Freelance-Friendly Workspace at Nourish in the Harbour

Freelance-Friendly Workspace at Nourish in the Harbour

It’s a drizzly Monday morning and as the workday ramps up, I’m in need of a little inspiration. I’m fortunate to have a live/work space that is a place I really like to be. Even so, as one of Victoria’s self-employed folk who toil from home, I crave a change of scenery now and then.

I’ve heard Nourish in the Harbour (225 Quebec Street) is a new middle ground for those who don’t require a regular external or co-working space, but who occasionally enjoy working on the fly. If you haven’t been, the beloved resto-café is located in a gorgeously appointed 1889 character house on Quebec Street. Inside, it’s like inhabiting a world dusted with confectioner’s sugar where the tally of so many beautiful touches (edible and otherwise) has a profoundly calming effect. It’s full of big windows, soft light and dark floors.

Nourish in the Harbour is in an 1889 character house on Quebec Street.

Nourish in the Harbour is in an 1889 character house on Quebec Street.

I’ve been a fan of Nourish and its wholesome, inventive menus since the original restaurant opened at Glendale Gardens (now Horticulture Centre of the Pacific). The addition of an urban hub has helped Nourish to spread its wings and find new and loyal audiences. Just a block or two from the Parliament Buildings, it manages to feel off the grid and intimate.

It may be mid-morning but diners are already abuzz in the main floor restaurant. I know they’re enjoying some heavenly creations: eggs benny with cashew hollandaise, homemade bone broth, the whimsical oatmeal pancakes. For today at least, that’s not why I’m here. I head for the café nook to the right where I’m greeted by lovely familiar faces — owner Hayley Rosenberg and general manager Katherine Murphy. I tell them I’m eager to check out the room above the stairs and they nod enthusiastically. Word is starting to get out about work-friendly space on the second floor and they say it’s already well used. I’m invited to grab a coffee and hunker down out of the rain for as long as I like.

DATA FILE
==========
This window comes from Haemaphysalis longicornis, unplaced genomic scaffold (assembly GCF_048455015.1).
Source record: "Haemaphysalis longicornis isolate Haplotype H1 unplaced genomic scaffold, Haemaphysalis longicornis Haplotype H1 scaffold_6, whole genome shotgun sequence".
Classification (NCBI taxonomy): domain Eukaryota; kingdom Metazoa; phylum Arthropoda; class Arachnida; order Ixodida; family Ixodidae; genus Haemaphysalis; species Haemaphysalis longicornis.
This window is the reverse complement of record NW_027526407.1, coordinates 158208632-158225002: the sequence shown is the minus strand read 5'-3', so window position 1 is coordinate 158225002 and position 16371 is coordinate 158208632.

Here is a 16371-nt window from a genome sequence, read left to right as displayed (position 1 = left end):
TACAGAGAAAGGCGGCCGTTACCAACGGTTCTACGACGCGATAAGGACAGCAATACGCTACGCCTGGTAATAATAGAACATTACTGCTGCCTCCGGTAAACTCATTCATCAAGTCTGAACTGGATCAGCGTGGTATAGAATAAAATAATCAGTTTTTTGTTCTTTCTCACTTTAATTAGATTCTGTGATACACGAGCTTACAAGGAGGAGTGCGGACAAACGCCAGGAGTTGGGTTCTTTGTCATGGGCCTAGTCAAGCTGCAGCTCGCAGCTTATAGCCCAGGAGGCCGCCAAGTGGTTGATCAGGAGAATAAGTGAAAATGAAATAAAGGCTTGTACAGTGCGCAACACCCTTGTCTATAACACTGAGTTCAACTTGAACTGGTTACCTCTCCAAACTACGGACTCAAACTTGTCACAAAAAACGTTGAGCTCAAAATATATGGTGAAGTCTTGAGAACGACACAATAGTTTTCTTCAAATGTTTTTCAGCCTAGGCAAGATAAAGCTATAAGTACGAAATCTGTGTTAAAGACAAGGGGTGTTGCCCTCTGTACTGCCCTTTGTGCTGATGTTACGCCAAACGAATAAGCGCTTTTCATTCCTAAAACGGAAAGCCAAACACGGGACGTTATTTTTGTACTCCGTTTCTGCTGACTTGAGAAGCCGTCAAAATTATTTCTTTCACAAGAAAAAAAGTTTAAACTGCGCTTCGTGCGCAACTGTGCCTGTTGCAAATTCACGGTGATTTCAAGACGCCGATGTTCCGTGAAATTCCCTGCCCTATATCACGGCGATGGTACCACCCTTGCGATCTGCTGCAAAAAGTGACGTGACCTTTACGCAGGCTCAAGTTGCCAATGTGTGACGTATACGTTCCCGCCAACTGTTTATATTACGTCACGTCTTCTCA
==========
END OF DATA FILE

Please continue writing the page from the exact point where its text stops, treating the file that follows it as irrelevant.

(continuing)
Packing my laptop, I head up the original (and delightfully creaky) nineteenth-century staircase. I can’t help but feel as though I’m exploring a relative’s house without permission. The Study is to the left. It’s light and airy with a sprawling bay window banquette, individual tables, a cozy couch and homey touches: leafy plants, decorative pillows, book-pressed ferns framed on the wall. The Parlour next door serves as available swing space on days when private functions aren’t scheduled.

The Study at Nourish in the Harbour.

The Study at Nourish in the Harbour.

In the study, it’s easy to feel part of an amorphous work posse sharing company under one roof. The WiFi is reliable and there are plenty of outlets to charge your devices. Non-working guests who wander in seem to understand this is a quiet, creative space and adopt respectful whispers. The chatter of happy diners drifts up from the main floor. In fact, the whole house radiates a sense of happy-to-be-here, from friendly counter and wait staff, to the upper-floor freelancers grateful for space to linger.

On this morning, I chat with Sarah who’s working away across the room. A professor who teaches Politics of Environmental Justice at UVic, she tells me she’s been coming to Nourish to work for the past month or so, and already it’s a favourite spot to prep for her classes. She usually tries to nab the bay window seat for its natural light and glimpse of the harbour, and enjoys time here so much it’s now her go-to spot for meetings with her students. As we’re talking, a server arrives with a steaming bowl of soup. Nourish’s full menu is available from the café counter.

When you’ve finished earning your keep for the day, you can slip downstairs for more of the thoughtful local fare. Stick around for dinner or a hard-won cocktail with friends and live the Nourish mantra: “Eat with people you love.” Hayley and crew might add a new tagline to the mix: “Work where you feel welcome.” If you get there first next Monday morning, save me a spot; I just might be a regular.

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